The Shanghai-based real estate company completed a one-year maturity extension on $500 million in senior unsecured notes, prompting S&P to regrade it one notch higher to “CCC”.
The rating agency said at that time it viewed the proposal to extend the maturity as “a distressed debt restructuring and tantamount to a default”.
On Wednesday, while upgrading Greenland rating on completion of the maturity extension, S&P said the developer continued to face heightened repayment risk owing to a significant amount of debt maturities in 2022 and its “exceptionally weak” liquidity.
Greenland declined to comment on the latest rating action. Its shares rose 3.6% in Shanghai trading on Wednesday.
“Repayments for Greenland’s remaining US dollar-denominated senior notes due in 2022 are subject to high uncertainty, in our assessment,” the rating agency said in its note.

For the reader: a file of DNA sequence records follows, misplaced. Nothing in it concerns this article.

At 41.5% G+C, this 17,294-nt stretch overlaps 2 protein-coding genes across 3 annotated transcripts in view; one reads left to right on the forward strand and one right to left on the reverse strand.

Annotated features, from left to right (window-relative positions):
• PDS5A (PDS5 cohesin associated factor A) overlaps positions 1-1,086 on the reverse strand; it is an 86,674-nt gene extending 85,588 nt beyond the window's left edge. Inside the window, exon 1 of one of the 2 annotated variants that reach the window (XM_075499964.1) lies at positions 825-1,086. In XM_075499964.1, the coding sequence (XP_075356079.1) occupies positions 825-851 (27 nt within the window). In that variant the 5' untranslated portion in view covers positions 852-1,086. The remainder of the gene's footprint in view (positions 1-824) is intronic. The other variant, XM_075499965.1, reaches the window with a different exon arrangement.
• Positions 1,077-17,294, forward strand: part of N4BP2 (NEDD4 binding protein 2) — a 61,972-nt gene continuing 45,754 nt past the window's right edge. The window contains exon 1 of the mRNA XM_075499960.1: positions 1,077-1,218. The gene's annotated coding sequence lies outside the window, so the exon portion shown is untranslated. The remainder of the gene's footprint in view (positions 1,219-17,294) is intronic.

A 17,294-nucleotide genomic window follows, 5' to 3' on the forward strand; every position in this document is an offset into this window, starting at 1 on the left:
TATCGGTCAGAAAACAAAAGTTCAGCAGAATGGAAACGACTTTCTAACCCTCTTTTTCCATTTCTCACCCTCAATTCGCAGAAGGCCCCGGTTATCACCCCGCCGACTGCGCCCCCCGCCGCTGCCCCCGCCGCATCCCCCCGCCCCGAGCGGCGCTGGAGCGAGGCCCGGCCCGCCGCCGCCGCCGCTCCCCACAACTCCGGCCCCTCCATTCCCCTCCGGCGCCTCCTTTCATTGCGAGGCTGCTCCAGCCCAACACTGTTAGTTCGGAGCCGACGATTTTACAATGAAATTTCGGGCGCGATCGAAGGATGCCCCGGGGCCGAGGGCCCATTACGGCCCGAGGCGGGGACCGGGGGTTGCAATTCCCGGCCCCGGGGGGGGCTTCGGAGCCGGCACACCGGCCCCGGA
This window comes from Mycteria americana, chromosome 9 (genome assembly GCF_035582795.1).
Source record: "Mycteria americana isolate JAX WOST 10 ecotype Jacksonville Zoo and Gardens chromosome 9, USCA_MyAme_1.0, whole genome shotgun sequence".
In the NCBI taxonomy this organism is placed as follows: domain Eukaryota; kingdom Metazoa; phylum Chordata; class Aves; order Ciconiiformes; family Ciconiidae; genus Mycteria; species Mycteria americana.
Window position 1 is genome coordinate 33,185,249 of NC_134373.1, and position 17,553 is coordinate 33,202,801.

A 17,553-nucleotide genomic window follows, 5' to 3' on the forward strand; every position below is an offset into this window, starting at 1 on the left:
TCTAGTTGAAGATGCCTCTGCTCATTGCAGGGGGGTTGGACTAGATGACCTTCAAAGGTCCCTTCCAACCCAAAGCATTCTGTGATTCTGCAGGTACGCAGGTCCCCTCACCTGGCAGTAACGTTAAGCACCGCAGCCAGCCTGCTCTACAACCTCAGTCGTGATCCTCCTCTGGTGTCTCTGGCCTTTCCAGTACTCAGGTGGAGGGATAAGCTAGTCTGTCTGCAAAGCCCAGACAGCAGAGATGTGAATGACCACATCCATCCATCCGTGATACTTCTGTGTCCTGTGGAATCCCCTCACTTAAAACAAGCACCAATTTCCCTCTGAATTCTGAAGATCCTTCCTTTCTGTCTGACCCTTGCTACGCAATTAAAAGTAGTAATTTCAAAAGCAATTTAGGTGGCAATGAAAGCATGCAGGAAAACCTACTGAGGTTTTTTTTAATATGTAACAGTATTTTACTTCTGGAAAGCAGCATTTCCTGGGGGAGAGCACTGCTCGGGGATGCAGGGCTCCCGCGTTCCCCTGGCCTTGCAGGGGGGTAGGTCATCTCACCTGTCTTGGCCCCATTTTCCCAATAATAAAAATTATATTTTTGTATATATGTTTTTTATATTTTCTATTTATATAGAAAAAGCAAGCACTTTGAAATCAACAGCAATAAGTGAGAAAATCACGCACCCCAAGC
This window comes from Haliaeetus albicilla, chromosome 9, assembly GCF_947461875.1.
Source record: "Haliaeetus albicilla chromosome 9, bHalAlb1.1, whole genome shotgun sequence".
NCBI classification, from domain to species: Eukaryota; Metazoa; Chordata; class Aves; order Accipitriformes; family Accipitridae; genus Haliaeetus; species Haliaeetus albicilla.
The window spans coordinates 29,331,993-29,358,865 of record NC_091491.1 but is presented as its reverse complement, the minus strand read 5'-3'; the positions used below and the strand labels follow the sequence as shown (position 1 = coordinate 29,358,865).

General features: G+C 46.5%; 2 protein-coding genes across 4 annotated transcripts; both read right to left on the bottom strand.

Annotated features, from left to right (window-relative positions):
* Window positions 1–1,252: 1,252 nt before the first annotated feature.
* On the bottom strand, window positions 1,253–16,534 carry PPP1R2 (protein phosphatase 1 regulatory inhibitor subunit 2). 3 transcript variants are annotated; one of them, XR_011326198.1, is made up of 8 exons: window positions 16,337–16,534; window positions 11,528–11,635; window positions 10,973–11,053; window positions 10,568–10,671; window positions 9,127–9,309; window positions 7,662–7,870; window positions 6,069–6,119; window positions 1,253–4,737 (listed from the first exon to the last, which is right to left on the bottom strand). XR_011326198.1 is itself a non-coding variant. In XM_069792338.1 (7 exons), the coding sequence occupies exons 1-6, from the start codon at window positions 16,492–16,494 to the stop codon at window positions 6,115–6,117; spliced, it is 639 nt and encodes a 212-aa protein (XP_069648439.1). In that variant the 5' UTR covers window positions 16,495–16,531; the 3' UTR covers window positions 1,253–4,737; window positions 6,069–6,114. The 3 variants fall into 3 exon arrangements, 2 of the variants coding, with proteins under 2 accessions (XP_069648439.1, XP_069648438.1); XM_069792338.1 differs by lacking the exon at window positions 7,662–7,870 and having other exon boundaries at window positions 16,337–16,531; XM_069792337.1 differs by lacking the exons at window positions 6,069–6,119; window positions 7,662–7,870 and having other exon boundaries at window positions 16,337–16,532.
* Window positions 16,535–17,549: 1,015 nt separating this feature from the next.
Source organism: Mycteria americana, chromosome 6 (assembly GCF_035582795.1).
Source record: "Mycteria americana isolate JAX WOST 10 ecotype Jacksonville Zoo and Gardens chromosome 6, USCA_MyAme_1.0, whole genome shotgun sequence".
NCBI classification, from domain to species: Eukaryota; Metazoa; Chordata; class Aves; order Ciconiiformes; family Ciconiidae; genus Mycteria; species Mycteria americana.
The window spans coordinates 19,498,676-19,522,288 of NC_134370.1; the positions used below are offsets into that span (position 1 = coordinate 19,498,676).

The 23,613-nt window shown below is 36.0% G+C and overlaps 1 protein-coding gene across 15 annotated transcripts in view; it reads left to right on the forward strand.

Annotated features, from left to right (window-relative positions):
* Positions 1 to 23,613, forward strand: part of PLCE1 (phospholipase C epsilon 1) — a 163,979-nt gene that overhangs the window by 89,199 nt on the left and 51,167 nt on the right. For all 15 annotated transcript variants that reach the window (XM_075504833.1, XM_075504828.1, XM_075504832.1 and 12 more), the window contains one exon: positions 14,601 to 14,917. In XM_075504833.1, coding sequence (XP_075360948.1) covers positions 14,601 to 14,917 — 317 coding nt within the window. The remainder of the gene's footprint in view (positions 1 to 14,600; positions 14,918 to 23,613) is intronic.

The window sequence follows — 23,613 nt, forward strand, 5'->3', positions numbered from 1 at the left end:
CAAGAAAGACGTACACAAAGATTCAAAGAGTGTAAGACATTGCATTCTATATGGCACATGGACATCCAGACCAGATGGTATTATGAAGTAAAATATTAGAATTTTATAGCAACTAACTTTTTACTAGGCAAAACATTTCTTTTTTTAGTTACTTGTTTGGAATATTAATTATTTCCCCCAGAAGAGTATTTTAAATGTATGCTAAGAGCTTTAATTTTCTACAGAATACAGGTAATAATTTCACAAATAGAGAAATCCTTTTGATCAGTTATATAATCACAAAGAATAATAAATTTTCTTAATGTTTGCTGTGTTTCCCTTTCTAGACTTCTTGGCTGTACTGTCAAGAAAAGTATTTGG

Over the next 12 months, Greenland has offshore debt maturities of about $2.4 billion, as per S&P estimates. Greenland’s repayment ability will largely depend on cash collection from sales and asset disposals, it said.
A string of Chinese property developers have defaulted on their offshore debt obligations and have had their ratings slashed in the last year as a result of an unprecedented liquidity squeeze and slowing sales.
S&P said the homebuilding and real estate sector now leads the global corporate tally with seven defaults.
- Reuters, with additional editing by George Russell